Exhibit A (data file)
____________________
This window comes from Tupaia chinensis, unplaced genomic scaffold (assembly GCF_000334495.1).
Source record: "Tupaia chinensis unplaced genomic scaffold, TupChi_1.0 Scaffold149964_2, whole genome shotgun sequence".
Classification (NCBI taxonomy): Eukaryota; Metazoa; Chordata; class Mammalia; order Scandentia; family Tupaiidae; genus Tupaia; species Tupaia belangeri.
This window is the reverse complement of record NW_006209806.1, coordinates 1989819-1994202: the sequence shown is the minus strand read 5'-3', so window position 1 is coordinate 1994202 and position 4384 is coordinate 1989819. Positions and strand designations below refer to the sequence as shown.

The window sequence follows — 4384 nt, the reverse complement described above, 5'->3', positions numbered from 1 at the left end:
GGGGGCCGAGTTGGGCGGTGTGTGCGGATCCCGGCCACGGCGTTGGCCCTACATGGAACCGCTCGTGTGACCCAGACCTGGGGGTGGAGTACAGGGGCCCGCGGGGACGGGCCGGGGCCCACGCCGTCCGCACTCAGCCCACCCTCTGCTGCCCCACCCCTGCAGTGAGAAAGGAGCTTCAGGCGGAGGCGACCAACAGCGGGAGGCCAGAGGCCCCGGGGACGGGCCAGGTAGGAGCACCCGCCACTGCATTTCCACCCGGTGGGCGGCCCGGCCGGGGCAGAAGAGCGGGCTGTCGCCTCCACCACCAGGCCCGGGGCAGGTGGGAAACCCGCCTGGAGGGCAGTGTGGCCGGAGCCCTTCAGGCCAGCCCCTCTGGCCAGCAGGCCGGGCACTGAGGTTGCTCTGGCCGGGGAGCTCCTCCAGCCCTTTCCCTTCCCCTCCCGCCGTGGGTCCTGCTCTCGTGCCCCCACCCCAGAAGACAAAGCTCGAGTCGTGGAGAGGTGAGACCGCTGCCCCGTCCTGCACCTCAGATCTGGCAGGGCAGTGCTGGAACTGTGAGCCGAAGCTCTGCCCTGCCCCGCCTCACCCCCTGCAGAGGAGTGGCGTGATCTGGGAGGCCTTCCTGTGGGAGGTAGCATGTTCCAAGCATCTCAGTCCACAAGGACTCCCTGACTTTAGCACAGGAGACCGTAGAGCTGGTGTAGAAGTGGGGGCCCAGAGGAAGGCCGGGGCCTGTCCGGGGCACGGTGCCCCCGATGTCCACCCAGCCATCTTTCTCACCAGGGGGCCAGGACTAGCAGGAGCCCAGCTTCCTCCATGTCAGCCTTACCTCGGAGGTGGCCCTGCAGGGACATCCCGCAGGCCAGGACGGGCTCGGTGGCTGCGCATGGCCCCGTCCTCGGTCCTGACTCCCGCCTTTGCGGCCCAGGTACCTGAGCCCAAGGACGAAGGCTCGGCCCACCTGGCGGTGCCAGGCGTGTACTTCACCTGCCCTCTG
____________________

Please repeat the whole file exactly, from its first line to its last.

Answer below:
This window comes from Tupaia chinensis, unplaced genomic scaffold (assembly GCF_000334495.1).
Source record: "Tupaia chinensis unplaced genomic scaffold, TupChi_1.0 Scaffold149964_2, whole genome shotgun sequence".
Classification (NCBI taxonomy): Eukaryota; Metazoa; Chordata; class Mammalia; order Scandentia; family Tupaiidae; genus Tupaia; species Tupaia belangeri.
This window is the reverse complement of record NW_006209806.1, coordinates 1989819-1994202: the sequence shown is the minus strand read 5'-3', so window position 1 is coordinate 1994202 and position 4384 is coordinate 1989819. Positions and strand designations below refer to the sequence as shown.

The window sequence follows — 4384 nt, the reverse complement described above, 5'->3', positions numbered from 1 at the left end:
GGGGGCCGAGTTGGGCGGTGTGTGCGGATCCCGGCCACGGCGTTGGCCCTACATGGAACCGCTCGTGTGACCCAGACCTGGGGGTGGAGTACAGGGGCCCGCGGGGACGGGCCGGGGCCCACGCCGTCCGCACTCAGCCCACCCTCTGCTGCCCCACCCCTGCAGTGAGAAAGGAGCTTCAGGCGGAGGCGACCAACAGCGGGAGGCCAGAGGCCCCGGGGACGGGCCAGGTAGGAGCACCCGCCACTGCATTTCCACCCGGTGGGCGGCCCGGCCGGGGCAGAAGAGCGGGCTGTCGCCTCCACCACCAGGCCCGGGGCAGGTGGGAAACCCGCCTGGAGGGCAGTGTGGCCGGAGCCCTTCAGGCCAGCCCCTCTGGCCAGCAGGCCGGGCACTGAGGTTGCTCTGGCCGGGGAGCTCCTCCAGCCCTTTCCCTTCCCCTCCCGCCGTGGGTCCTGCTCTCGTGCCCCCACCCCAGAAGACAAAGCTCGAGTCGTGGAGAGGTGAGACCGCTGCCCCGTCCTGCACCTCAGATCTGGCAGGGCAGTGCTGGAACTGTGAGCCGAAGCTCTGCCCTGCCCCGCCTCACCCCCTGCAGAGGAGTGGCGTGATCTGGGAGGCCTTCCTGTGGGAGGTAGCATGTTCCAAGCATCTCAGTCCACAAGGACTCCCTGACTTTAGCACAGGAGACCGTAGAGCTGGTGTAGAAGTGGGGGCCCAGAGGAAGGCCGGGGCCTGTCCGGGGCACGGTGCCCCCGATGTCCACCCAGCCATCTTTCTCACCAGGGGGCCAGGACTAGCAGGAGCCCAGCTTCCTCCATGTCAGCCTTACCTCGGAGGTGGCCCTGCAGGGACATCCCGCAGGCCAGGACGGGCTCGGTGGCTGCGCATGGCCCCGTCCTCGGTCCTGACTCCCGCCTTTGCGGCCCAGGTACCTGAGCCCAAGGACGAAGGCTCGGCCCACCTGGCGGTGCCAGGCGTGTACTTCACCTGCCCTCTG